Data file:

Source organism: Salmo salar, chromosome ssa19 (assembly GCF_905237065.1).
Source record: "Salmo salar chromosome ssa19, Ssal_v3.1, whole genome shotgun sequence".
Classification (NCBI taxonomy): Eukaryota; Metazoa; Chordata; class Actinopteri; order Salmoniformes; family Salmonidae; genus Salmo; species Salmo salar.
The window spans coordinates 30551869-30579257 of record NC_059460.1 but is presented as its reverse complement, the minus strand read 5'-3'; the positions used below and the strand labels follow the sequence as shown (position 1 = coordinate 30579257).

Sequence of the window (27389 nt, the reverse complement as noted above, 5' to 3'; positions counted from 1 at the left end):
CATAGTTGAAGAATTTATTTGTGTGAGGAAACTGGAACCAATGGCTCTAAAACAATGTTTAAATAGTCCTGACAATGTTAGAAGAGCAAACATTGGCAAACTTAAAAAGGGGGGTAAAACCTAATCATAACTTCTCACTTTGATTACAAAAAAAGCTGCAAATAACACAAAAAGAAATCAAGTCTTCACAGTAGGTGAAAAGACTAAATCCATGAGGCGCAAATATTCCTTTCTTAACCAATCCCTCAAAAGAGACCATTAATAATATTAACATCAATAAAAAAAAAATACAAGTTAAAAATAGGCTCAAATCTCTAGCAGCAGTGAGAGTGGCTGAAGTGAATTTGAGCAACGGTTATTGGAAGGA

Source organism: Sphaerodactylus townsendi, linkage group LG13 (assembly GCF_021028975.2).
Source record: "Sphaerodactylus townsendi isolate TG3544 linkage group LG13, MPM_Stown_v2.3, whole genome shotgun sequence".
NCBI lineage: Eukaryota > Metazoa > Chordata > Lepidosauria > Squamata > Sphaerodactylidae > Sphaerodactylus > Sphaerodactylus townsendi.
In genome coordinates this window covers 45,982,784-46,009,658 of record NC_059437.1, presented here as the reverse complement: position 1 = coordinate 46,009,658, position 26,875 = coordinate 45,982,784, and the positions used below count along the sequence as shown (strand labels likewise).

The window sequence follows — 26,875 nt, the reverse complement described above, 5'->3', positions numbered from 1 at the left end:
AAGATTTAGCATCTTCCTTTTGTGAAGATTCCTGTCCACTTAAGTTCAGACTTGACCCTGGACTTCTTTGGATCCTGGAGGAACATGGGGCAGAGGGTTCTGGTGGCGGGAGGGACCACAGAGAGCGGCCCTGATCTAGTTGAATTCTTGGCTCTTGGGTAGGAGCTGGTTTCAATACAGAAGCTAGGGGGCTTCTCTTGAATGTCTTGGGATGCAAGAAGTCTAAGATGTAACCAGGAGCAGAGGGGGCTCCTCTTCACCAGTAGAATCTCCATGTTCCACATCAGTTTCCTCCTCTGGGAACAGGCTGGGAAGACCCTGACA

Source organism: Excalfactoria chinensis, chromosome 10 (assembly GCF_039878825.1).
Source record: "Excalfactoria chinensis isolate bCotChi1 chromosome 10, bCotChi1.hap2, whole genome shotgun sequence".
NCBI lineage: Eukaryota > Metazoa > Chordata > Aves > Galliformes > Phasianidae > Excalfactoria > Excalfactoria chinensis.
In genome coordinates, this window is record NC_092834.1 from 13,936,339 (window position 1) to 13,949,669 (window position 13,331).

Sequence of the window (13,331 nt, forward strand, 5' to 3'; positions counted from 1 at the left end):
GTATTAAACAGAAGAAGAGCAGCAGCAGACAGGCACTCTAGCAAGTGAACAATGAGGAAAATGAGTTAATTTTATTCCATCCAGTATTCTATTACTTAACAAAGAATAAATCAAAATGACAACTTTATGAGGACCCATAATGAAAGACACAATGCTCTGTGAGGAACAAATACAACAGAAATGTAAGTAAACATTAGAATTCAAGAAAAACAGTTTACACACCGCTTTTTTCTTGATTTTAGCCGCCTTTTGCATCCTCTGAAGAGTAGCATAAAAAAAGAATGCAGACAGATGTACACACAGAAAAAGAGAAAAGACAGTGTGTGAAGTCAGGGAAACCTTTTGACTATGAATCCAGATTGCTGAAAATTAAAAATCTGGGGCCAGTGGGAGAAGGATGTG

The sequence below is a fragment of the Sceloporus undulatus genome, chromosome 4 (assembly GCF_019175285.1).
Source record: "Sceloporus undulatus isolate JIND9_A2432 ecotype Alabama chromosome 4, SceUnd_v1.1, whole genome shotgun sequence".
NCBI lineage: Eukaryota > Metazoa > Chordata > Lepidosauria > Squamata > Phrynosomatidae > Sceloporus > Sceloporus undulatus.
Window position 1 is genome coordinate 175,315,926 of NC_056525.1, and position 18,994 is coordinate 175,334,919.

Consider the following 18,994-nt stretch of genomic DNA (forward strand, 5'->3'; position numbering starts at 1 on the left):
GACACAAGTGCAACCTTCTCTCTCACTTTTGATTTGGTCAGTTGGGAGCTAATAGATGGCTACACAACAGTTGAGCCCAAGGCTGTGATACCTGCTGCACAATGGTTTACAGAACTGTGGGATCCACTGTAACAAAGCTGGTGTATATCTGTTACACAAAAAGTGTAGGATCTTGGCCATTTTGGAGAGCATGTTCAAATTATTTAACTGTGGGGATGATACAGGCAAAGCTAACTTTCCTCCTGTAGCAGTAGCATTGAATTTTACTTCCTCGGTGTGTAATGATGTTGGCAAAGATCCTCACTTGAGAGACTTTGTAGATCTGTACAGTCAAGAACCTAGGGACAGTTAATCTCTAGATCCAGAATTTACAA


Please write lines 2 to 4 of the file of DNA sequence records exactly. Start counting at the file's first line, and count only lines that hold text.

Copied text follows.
Source record: "Salmo salar chromosome ssa19, Ssal_v3.1, whole genome shotgun sequence".
Classification (NCBI taxonomy): Eukaryota; Metazoa; Chordata; class Actinopteri; order Salmoniformes; family Salmonidae; genus Salmo; species Salmo salar.
The window spans coordinates 30551869-30579257 of record NC_059460.1 but is presented as its reverse complement, the minus strand read 5'-3'; the positions used below and the strand labels follow the sequence as shown (position 1 = coordinate 30579257).